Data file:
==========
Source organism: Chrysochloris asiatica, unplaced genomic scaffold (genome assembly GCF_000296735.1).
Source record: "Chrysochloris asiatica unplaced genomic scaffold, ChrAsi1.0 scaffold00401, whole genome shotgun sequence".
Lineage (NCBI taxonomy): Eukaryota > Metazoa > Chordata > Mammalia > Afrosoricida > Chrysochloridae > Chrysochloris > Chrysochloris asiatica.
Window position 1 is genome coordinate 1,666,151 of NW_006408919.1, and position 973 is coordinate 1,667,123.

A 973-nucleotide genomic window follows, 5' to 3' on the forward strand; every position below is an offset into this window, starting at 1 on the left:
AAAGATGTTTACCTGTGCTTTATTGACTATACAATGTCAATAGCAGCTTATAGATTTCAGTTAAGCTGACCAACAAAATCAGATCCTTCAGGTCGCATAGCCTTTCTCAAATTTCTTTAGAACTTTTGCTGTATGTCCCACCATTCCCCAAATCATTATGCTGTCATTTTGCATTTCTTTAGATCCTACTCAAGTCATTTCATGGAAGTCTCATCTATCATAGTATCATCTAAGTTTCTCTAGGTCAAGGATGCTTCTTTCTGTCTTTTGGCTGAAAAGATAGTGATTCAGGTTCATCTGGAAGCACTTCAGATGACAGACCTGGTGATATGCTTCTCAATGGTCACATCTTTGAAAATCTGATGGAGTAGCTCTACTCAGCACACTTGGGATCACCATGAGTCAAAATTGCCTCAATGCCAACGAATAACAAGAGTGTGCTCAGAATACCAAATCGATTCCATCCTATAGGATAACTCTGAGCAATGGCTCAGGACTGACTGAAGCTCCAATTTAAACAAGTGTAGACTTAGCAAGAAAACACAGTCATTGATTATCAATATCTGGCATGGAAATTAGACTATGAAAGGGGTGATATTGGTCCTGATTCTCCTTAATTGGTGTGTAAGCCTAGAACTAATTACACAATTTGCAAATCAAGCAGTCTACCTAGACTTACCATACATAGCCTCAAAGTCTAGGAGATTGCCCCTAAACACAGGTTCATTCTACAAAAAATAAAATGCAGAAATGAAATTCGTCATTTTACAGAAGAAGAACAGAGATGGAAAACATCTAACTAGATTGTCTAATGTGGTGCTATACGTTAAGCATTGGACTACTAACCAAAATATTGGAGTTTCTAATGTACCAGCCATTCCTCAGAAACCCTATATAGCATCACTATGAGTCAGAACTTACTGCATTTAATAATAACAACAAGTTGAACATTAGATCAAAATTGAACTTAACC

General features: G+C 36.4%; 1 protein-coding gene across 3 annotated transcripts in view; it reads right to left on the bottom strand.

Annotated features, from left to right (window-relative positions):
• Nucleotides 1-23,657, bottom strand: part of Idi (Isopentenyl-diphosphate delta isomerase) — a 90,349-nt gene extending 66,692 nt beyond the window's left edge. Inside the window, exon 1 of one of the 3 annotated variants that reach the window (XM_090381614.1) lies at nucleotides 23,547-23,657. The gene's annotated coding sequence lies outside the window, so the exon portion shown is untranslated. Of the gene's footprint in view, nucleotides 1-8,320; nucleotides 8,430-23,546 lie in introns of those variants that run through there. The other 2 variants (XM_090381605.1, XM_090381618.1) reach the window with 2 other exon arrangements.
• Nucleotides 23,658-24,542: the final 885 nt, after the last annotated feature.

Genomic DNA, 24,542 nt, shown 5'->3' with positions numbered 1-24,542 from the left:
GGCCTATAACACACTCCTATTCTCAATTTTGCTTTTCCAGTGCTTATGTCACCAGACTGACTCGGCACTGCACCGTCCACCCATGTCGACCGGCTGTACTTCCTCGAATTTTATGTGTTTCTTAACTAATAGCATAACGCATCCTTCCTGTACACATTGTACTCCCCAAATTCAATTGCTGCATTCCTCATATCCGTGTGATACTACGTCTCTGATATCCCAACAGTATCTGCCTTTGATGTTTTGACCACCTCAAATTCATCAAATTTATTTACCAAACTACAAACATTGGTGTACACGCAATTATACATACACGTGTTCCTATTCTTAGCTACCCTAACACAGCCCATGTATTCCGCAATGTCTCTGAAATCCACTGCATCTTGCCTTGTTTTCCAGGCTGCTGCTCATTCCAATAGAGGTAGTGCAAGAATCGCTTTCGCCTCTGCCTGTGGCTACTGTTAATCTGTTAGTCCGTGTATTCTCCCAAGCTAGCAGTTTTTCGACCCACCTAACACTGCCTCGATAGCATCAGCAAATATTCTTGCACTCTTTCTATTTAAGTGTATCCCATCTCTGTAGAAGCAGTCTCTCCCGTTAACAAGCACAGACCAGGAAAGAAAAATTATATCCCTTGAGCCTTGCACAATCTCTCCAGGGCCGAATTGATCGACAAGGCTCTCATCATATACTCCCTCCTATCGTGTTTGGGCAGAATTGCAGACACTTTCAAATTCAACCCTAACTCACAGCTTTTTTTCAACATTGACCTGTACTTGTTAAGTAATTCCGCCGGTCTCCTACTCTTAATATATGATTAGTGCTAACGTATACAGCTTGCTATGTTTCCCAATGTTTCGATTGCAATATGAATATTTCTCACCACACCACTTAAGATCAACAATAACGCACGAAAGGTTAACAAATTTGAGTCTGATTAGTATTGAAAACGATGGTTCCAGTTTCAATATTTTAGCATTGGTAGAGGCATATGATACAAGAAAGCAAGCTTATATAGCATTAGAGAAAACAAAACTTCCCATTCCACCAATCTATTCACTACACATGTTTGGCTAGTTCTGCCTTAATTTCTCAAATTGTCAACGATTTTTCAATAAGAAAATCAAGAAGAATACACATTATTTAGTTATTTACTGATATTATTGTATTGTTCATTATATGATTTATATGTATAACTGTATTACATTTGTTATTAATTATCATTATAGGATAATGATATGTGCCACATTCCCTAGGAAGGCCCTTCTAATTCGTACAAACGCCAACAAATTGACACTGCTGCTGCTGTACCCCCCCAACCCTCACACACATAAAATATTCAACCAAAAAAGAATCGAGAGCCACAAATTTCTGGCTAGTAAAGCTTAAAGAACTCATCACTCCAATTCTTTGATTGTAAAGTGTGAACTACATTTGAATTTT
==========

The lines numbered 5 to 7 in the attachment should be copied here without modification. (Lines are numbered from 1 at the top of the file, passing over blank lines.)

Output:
A 973-nucleotide genomic window follows, 5' to 3' on the forward strand; every position below is an offset into this window, starting at 1 on the left:
AAAGATGTTTACCTGTGCTTTATTGACTATACAATGTCAATAGCAGCTTATAGATTTCAGTTAAGCTGACCAACAAAATCAGATCCTTCAGGTCGCATAGCCTTTCTCAAATTTCTTTAGAACTTTTGCTGTATGTCCCACCATTCCCCAAATCATTATGCTGTCATTTTGCATTTCTTTAGATCCTACTCAAGTCATTTCATGGAAGTCTCATCTATCATAGTATCATCTAAGTTTCTCTAGGTCAAGGATGCTTCTTTCTGTCTTTTGGCTGAAAAGATAGTGATTCAGGTTCATCTGGAAGCACTTCAGATGACAGACCTGGTGATATGCTTCTCAATGGTCACATCTTTGAAAATCTGATGGAGTAGCTCTACTCAGCACACTTGGGATCACCATGAGTCAAAATTGCCTCAATGCCAACGAATAACAAGAGTGTGCTCAGAATACCAAATCGATTCCATCCTATAGGATAACTCTGAGCAATGGCTCAGGACTGACTGAAGCTCCAATTTAAACAAGTGTAGACTTAGCAAGAAAACACAGTCATTGATTATCAATATCTGGCATGGAAATTAGACTATGAAAGGGGTGATATTGGTCCTGATTCTCCTTAATTGGTGTGTAAGCCTAGAACTAATTACACAATTTGCAAATCAAGCAGTCTACCTAGACTTACCATACATAGCCTCAAAGTCTAGGAGATTGCCCCTAAACACAGGTTCATTCTACAAAAAATAAAATGCAGAAATGAAATTCGTCATTTTACAGAAGAAGAACAGAGATGGAAAACATCTAACTAGATTGTCTAATGTGGTGCTATACGTTAAGCATTGGACTACTAACCAAAATATTGGAGTTTCTAATGTACCAGCCATTCCTCAGAAACCCTATATAGCATCACTATGAGTCAGAACTTACTGCATTTAATAATAACAACAAGTTGAACATTAGATCAAAATTGAACTTAACC

General features: G+C 36.4%; 1 protein-coding gene across 3 annotated transcripts in view; it reads right to left on the bottom strand.